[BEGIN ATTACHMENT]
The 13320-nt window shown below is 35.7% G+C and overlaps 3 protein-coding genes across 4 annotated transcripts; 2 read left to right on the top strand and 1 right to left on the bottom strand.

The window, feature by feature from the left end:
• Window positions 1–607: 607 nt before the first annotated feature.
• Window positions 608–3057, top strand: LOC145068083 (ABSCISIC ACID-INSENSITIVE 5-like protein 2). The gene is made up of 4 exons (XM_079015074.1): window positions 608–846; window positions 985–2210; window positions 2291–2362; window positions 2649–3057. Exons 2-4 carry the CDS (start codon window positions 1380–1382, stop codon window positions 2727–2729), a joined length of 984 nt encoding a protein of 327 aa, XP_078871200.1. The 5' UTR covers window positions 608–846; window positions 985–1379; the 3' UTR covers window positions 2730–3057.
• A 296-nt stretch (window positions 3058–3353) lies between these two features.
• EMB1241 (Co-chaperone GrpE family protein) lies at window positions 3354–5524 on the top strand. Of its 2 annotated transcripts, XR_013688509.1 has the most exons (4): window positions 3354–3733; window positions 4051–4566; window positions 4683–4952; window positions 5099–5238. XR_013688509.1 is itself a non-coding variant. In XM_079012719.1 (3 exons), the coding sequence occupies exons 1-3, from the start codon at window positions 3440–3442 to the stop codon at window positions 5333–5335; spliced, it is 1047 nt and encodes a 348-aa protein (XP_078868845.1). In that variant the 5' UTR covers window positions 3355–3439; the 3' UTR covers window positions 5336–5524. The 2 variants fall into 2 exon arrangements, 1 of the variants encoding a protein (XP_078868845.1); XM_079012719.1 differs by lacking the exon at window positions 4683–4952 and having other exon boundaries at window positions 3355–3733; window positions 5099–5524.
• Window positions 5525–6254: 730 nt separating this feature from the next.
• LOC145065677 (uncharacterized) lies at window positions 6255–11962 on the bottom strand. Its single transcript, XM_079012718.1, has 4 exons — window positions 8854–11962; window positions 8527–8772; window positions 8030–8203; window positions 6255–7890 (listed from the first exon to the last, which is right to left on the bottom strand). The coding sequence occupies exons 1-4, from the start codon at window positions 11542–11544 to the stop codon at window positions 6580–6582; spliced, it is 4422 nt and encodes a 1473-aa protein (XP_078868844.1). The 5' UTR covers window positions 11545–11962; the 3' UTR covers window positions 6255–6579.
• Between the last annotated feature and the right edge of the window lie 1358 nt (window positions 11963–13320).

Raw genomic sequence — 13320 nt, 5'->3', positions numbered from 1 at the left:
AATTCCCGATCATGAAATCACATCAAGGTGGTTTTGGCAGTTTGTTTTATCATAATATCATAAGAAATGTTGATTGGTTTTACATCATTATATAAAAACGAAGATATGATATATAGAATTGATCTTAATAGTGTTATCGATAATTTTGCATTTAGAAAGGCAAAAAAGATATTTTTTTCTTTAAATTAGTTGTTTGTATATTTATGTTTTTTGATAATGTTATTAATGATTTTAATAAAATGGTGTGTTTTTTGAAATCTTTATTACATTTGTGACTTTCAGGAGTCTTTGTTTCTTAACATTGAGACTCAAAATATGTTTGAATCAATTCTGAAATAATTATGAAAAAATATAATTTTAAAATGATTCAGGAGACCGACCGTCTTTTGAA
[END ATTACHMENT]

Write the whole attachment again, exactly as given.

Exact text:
The 13320-nt window shown below is 35.7% G+C and overlaps 3 protein-coding genes across 4 annotated transcripts; 2 read left to right on the top strand and 1 right to left on the bottom strand.

The window, feature by feature from the left end:
• Window positions 1–607: 607 nt before the first annotated feature.
• Window positions 608–3057, top strand: LOC145068083 (ABSCISIC ACID-INSENSITIVE 5-like protein 2). The gene is made up of 4 exons (XM_079015074.1): window positions 608–846; window positions 985–2210; window positions 2291–2362; window positions 2649–3057. Exons 2-4 carry the CDS (start codon window positions 1380–1382, stop codon window positions 2727–2729), a joined length of 984 nt encoding a protein of 327 aa, XP_078871200.1. The 5' UTR covers window positions 608–846; window positions 985–1379; the 3' UTR covers window positions 2730–3057.
• A 296-nt stretch (window positions 3058–3353) lies between these two features.
• EMB1241 (Co-chaperone GrpE family protein) lies at window positions 3354–5524 on the top strand. Of its 2 annotated transcripts, XR_013688509.1 has the most exons (4): window positions 3354–3733; window positions 4051–4566; window positions 4683–4952; window positions 5099–5238. XR_013688509.1 is itself a non-coding variant. In XM_079012719.1 (3 exons), the coding sequence occupies exons 1-3, from the start codon at window positions 3440–3442 to the stop codon at window positions 5333–5335; spliced, it is 1047 nt and encodes a 348-aa protein (XP_078868845.1). In that variant the 5' UTR covers window positions 3355–3439; the 3' UTR covers window positions 5336–5524. The 2 variants fall into 2 exon arrangements, 1 of the variants encoding a protein (XP_078868845.1); XM_079012719.1 differs by lacking the exon at window positions 4683–4952 and having other exon boundaries at window positions 3355–3733; window positions 5099–5524.
• Window positions 5525–6254: 730 nt separating this feature from the next.
• LOC145065677 (uncharacterized) lies at window positions 6255–11962 on the bottom strand. Its single transcript, XM_079012718.1, has 4 exons — window positions 8854–11962; window positions 8527–8772; window positions 8030–8203; window positions 6255–7890 (listed from the first exon to the last, which is right to left on the bottom strand). The coding sequence occupies exons 1-4, from the start codon at window positions 11542–11544 to the stop codon at window positions 6580–6582; spliced, it is 4422 nt and encodes a 1473-aa protein (XP_078868844.1). The 5' UTR covers window positions 11545–11962; the 3' UTR covers window positions 6255–6579.
• Between the last annotated feature and the right edge of the window lie 1358 nt (window positions 11963–13320).

Raw genomic sequence — 13320 nt, 5'->3', positions numbered from 1 at the left:
AATTCCCGATCATGAAATCACATCAAGGTGGTTTTGGCAGTTTGTTTTATCATAATATCATAAGAAATGTTGATTGGTTTTACATCATTATATAAAAACGAAGATATGATATATAGAATTGATCTTAATAGTGTTATCGATAATTTTGCATTTAGAAAGGCAAAAAAGATATTTTTTTCTTTAAATTAGTTGTTTGTATATTTATGTTTTTTGATAATGTTATTAATGATTTTAATAAAATGGTGTGTTTTTTGAAATCTTTATTACATTTGTGACTTTCAGGAGTCTTTGTTTCTTAACATTGAGACTCAAAATATGTTTGAATCAATTCTGAAATAATTATGAAAAAATATAATTTTAAAATGATTCAGGAGACCGACCGTCTTTTGAA